Statler: Well, it was good.
Waldorf: Ah, it was very bad.
Statler: Well, it was average.
Waldorf: Ah, it was in the middle there.
Statler: Ah, it wasn’t that great.
Waldorf: I kind of liked it.”
-‘The Muppet Show’.
I’m Mark, the Music & Film Specialist at Wellington City Libraries (I also run the Libraries’ Wellington Music Facebook page). Every month my colleague Neil and I cast our eye over the new material we have been buying for the Music collection at our CBD Te Awe library. We pick out some interesting titles across a range of music genres, and try to limit our reviews to a few lines only. Can we encapsulate an entire album in just a couple of lines? [Ed. This is probably unlikely at this point]. Do we actually know anything about new music? Or, are we just too old to understand what most of this is banging on about? [Ed. This is more than likely]. Read on to find out…
Éthiopiques. 21, Piano solo / Guèbrou, Tsegué-Maryam
Mark: In the January issue of Uncut there was feature write-up for a Vinyl only archival release by Emahoy Tsegué-Maryam Guèbrou, an Ethiopian piano playing Nun. We had nothing from her in our collection, so we decided to track down the original 2006 CD from the Éthiopiques series. So while this is not a new CD persee, since she passed away at the age of 99 on March 26th, it seemed fitting to include amongst our reviews. Her fascinating life plays out like a Hollywood movie: a society upbringing saw her studying Violin at a Swiss boarding school, singing & performing for Emperor Haile Selassie, becoming a prisoner of war on an Italian Island during WW2, declining a place at London’s Royal College of Music to take holy orders at age 21 and live in a convent, ultimately returning to her music and in 2017 becoming the subject of a BBC Radio 4 documentary called The Honky Tonk Nun. Her piano playing is fascinating, ultimately too stylistically diverse to fit comfortably in the Ethio-jazz tradition, as she melds classical, improvisational jazz, Mississippi Delta, ragtime, religious music and minimalist techniques, into a rich and truly unique voice that tells the story of her own life.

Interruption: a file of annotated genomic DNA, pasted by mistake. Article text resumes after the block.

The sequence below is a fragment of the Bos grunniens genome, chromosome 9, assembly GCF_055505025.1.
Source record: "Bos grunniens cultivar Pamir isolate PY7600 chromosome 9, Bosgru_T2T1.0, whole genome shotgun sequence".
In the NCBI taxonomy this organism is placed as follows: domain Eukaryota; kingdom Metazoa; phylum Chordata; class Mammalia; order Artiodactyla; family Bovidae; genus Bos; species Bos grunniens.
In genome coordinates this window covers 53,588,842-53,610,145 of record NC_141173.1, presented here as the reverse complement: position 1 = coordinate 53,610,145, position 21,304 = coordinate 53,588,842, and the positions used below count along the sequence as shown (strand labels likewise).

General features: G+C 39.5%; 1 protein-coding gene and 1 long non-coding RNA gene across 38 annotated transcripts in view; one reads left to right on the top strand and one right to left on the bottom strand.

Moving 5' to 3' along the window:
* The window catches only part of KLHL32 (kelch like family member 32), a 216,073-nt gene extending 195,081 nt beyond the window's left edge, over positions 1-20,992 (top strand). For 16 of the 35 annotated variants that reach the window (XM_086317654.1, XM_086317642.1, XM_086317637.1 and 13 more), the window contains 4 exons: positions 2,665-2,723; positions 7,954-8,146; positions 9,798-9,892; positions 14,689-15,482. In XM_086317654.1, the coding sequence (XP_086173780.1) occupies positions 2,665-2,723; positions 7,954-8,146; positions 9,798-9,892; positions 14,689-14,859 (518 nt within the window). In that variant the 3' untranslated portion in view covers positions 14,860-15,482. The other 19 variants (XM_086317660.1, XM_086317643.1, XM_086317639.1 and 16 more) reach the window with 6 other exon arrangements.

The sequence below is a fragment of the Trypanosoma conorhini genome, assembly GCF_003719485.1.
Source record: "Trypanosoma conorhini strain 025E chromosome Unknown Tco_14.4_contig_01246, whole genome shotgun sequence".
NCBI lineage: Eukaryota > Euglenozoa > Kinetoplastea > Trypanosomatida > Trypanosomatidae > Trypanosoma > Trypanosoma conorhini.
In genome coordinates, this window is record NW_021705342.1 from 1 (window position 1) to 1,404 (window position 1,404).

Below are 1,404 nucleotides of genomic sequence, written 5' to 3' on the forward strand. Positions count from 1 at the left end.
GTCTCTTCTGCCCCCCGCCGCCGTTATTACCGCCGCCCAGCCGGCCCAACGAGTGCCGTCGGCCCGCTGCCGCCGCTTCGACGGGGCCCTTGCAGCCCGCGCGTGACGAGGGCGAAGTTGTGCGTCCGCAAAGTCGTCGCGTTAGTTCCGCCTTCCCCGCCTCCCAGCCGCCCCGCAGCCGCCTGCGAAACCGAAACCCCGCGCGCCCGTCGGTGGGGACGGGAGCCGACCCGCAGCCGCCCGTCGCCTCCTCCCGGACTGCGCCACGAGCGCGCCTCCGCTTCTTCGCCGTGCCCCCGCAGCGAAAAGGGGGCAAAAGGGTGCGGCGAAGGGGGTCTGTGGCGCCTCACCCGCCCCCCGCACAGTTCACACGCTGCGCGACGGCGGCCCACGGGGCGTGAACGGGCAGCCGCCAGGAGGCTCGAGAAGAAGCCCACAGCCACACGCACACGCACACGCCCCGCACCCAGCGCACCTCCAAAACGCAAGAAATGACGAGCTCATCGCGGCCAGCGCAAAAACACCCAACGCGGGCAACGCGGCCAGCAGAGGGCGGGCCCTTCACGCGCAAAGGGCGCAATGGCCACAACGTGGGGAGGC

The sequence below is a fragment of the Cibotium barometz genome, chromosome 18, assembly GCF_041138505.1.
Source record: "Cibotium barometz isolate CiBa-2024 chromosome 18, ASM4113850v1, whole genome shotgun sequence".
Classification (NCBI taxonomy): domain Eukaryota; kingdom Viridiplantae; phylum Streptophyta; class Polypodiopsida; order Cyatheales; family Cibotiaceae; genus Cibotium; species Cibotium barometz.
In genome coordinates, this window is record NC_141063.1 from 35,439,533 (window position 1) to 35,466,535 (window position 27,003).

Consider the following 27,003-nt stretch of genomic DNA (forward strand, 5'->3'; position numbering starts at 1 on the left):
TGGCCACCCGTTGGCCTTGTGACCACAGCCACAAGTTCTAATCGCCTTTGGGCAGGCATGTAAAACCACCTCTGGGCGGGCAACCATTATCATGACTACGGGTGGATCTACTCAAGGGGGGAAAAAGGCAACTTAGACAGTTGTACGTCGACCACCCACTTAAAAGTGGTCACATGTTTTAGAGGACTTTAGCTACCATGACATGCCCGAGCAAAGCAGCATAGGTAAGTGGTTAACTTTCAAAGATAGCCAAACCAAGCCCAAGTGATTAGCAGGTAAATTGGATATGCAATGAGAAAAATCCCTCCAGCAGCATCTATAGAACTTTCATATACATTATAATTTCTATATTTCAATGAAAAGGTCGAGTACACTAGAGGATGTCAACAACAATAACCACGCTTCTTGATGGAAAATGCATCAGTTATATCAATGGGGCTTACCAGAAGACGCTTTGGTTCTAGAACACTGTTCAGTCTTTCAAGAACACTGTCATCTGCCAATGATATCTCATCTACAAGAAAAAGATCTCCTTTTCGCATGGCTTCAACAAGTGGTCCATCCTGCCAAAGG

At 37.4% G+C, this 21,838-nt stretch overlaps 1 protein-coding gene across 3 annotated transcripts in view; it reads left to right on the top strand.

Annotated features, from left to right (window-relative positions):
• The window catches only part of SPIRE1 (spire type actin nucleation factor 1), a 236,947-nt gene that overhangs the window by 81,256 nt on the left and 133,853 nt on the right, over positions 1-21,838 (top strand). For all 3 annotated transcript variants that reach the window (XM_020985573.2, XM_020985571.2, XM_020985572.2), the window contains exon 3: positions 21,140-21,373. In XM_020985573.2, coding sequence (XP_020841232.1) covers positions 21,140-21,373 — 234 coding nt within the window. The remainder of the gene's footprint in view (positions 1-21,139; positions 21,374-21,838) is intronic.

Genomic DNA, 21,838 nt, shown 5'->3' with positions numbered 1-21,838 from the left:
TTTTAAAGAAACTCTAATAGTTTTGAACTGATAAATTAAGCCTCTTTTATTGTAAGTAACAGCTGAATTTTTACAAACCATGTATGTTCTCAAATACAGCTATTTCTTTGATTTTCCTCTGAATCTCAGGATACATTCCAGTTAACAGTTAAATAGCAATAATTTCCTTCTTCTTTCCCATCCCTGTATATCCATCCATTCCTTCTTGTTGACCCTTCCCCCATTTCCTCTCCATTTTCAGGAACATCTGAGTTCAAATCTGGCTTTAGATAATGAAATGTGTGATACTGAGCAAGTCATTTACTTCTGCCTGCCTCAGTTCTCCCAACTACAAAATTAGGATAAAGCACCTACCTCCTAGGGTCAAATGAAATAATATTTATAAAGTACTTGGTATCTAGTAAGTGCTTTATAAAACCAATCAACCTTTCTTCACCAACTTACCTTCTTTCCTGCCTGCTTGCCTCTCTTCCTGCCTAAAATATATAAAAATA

Neil: This is an album of solo piano pieces composed and played by Emahoy Tsegué-Maryam Guèbrou, a high-born Ethiopian woman who left her privileged life to become a nun in the nation’s Orthodox Church. She was educated and classically trained in Europe, and you can hear those American and European colonial influences in these works. But that is only a small part of the story, as her own Ethiopian musical heritage is also very much to the fore here. The music is unique. There is an emotional lyricism and depth to the pieces, as well as a strong sense of melody, and you can also detect elements of jazz and blues. Consisting mostly of material originally released in 1960s and 70s, this ethereal compilation holds all these elements seemingly effortlessly in a form that is both fluid and structured.
A tribute to Ryuichi Sakamoto : to the moon and back
Mark: This tribute CD, that was released towards the end of last year, was actually part of last month’s additions to the collection. However, since it was announced that Ryuichi Sakamoto had also sadly passed away earlier this month we thought we would include it here. From his work in Yellow Magic Orchestra as well as solo albums and film scores, he was a hugely influential figure within electronic music to scores of musicians across generations and genres. This collection of songs from Sakamoto’s vast catalogue are reworked and remodelled by contemporary artists and previous collaborators. While some are more experimental (Thundercat’s reworking of Thousand Knives), others expand on the original textures of the pieces, capturing their essence while suffusing them with additional emotional shadings of danger, melancholy and reflection.